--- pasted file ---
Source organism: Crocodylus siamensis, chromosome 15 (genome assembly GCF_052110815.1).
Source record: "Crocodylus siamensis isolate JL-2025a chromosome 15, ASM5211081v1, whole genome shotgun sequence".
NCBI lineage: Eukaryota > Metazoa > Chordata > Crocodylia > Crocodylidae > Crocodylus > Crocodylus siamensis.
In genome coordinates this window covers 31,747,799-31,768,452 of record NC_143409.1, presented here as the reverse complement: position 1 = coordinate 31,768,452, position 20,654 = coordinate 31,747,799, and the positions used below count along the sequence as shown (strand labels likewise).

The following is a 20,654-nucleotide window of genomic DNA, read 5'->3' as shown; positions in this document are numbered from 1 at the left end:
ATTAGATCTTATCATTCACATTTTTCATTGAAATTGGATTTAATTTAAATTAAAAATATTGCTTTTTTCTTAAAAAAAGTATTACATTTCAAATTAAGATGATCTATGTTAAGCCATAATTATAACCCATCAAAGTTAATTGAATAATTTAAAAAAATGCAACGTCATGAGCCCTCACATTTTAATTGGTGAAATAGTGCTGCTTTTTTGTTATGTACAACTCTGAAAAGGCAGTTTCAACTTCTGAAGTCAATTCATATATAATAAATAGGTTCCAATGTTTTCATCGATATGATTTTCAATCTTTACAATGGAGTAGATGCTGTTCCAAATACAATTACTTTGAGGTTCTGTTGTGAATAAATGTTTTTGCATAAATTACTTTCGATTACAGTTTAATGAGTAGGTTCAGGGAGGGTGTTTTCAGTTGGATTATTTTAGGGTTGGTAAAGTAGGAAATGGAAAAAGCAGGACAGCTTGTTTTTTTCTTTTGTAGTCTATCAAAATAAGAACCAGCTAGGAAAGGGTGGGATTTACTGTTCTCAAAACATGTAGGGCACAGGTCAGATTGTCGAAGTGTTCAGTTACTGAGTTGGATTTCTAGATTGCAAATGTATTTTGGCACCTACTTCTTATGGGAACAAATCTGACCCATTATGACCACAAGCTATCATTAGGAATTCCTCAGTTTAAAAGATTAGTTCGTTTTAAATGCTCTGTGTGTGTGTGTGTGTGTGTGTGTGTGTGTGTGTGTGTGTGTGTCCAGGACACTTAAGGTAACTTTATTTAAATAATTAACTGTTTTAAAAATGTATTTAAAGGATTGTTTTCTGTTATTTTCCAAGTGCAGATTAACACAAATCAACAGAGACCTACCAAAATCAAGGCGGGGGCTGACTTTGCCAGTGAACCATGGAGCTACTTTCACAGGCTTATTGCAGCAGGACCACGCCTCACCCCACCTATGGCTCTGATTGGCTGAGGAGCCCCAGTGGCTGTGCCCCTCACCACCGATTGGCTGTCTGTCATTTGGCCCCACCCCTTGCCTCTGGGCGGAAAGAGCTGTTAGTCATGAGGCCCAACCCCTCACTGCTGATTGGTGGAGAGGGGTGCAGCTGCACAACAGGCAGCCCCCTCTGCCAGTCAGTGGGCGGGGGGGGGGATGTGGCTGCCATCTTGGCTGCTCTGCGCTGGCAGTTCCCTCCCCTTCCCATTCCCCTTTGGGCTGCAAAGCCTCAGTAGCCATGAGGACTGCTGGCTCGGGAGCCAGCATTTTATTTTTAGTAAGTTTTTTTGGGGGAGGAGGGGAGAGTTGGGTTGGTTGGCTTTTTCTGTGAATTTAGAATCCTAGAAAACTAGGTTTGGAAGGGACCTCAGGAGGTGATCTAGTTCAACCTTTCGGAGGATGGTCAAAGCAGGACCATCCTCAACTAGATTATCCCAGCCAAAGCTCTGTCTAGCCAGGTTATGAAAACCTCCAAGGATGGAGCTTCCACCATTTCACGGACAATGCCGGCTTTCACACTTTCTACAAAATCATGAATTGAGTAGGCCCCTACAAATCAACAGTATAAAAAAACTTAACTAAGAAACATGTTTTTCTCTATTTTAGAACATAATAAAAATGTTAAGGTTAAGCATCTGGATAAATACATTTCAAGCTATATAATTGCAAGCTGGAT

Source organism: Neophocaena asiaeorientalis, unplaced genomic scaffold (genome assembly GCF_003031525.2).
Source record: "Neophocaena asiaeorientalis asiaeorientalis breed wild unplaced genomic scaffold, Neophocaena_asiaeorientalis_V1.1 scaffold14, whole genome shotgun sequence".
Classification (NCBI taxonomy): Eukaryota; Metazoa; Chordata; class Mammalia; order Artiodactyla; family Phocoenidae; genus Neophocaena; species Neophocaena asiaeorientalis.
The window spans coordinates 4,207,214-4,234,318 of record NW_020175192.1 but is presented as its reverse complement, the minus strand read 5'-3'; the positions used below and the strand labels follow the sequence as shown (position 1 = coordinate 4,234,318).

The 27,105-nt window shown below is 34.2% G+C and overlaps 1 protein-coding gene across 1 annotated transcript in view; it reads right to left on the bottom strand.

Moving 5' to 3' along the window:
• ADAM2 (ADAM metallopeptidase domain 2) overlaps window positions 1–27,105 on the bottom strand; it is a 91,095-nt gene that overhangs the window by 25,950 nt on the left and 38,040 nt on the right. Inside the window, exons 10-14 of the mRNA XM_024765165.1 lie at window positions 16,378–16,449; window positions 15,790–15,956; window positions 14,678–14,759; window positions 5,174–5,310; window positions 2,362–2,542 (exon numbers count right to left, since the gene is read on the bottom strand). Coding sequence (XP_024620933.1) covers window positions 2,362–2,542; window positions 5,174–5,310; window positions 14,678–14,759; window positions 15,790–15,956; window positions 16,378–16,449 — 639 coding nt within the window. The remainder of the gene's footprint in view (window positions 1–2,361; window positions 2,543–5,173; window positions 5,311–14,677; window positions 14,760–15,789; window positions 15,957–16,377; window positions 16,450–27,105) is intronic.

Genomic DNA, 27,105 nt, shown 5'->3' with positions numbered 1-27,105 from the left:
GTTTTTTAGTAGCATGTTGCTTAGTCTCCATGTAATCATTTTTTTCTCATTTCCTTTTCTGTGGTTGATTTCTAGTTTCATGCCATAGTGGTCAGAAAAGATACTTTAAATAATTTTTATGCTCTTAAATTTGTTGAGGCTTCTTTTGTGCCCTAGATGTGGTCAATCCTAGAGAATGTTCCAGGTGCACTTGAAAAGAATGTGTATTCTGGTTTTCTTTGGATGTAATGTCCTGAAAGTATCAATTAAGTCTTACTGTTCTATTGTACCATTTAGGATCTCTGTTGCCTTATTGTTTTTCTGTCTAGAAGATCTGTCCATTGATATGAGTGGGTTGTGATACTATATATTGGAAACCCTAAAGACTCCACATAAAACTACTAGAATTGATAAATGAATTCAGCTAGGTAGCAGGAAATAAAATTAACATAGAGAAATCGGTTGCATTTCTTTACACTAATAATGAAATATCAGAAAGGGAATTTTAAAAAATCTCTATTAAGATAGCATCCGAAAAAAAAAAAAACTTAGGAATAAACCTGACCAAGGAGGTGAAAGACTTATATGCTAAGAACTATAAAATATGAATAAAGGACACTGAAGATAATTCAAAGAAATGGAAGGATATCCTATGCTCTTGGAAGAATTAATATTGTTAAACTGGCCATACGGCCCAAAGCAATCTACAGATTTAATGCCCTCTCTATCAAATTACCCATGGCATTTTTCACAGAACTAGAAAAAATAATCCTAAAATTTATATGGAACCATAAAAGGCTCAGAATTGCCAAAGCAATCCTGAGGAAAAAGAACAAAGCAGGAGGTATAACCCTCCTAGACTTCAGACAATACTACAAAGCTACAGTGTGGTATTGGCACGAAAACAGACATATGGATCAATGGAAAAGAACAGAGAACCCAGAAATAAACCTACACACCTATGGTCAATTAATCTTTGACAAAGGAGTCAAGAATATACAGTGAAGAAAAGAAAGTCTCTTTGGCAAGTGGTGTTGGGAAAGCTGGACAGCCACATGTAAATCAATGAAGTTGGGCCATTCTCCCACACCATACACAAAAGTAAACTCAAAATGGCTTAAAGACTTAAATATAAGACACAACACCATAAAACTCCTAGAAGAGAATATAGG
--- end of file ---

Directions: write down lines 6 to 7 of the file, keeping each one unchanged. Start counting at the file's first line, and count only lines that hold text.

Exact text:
ATTAGATCTTATCATTCACATTTTTCATTGAAATTGGATTTAATTTAAATTAAAAATATTGCTTTTTTCTTAAAAAAAGTATTACATTTCAAATTAAGATGATCTATGTTAAGCCATAATTATAACCCATCAAAGTTAATTGAATAATTTAAAAAAATGCAACGTCATGAGCCCTCACATTTTAATTGGTGAAATAGTGCTGCTTTTTTGTTATGTACAACTCTGAAAAGGCAGTTTCAACTTCTGAAGTCAATTCATATATAATAAATAGGTTCCAATGTTTTCATCGATATGATTTTCAATCTTTACAATGGAGTAGATGCTGTTCCAAATACAATTACTTTGAGGTTCTGTTGTGAATAAATGTTTTTGCATAAATTACTTTCGATTACAGTTTAATGAGTAGGTTCAGGGAGGGTGTTTTCAGTTGGATTATTTTAGGGTTGGTAAAGTAGGAAATGGAAAAAGCAGGACAGCTTGTTTTTTTCTTTTGTAGTCTATCAAAATAAGAACCAGCTAGGAAAGGGTGGGATTTACTGTTCTCAAAACATGTAGGGCACAGGTCAGATTGTCGAAGTGTTCAGTTACTGAGTTGGATTTCTAGATTGCAAATGTATTTTGGCACCTACTTCTTATGGGAACAAATCTGACCCATTATGACCACAAGCTATCATTAGGAATTCCTCAGTTTAAAAGATTAGTTCGTTTTAAATGCTCTGTGTGTGTGTGTGTGTGTGTGTGTGTGTGTGTGTGTGTGTGTGTCCAGGACACTTAAGGTAACTTTATTTAAATAATTAACTGTTTTAAAAATGTATTTAAAGGATTGTTTTCTGTTATTTTCCAAGTGCAGATTAACACAAATCAACAGAGACCTACCAAAATCAAGGCGGGGGCTGACTTTGCCAGTGAACCATGGAGCTACTTTCACAGGCTTATTGCAGCAGGACCACGCCTCACCCCACCTATGGCTCTGATTGGCTGAGGAGCCCCAGTGGCTGTGCCCCTCACCACCGATTGGCTGTCTGTCATTTGGCCCCACCCCTTGCCTCTGGGCGGAAAGAGCTGTTAGTCATGAGGCCCAACCCCTCACTGCTGATTGGTGGAGAGGGGTGCAGCTGCACAACAGGCAGCCCCCTCTGCCAGTCAGTGGGCGGGGGGGGGGATGTGGCTGCCATCTTGGCTGCTCTGCGCTGGCAGTTCCCTCCCCTTCCCATTCCCCTTTGGGCTGCAAAGCCTCAGTAGCCATGAGGACTGCTGGCTCGGGAGCCAGCATTTTATTTTTAGTAAGTTTTTTTGGGGGAGGAGGGGAGAGTTGGGTTGGTTGGCTTTTTCTGTGAATTTAGAATCCTAGAAAACTAGGTTTGGAAGGGACCTCAGGAGGTGATCTAGTTCAACCTTTCGGAGGATGGTCAAAGCAGGACCATCCTCAACTAGATTATCCCAGCCAAAGCTCTGTCTAGCCAGGTTATGAAAACCTCCAAGGATGGAGCTTCCACCATTTCACGGACAATGCCGGCTTTCACACTTTCTACAAAATCATGAATTGAGTAGGCCCCTACAAATCAACAGTATAAAAAAACTTAACTAAGAAACATGTTTTTCTCTATTTTAGAACATAATAAAAATGTTAAGGTTAAGCATCTGGATAAATACATTTCAAGCTATATAATTGCAAGCTGGAT

Source organism: Neophocaena asiaeorientalis, unplaced genomic scaffold (genome assembly GCF_003031525.2).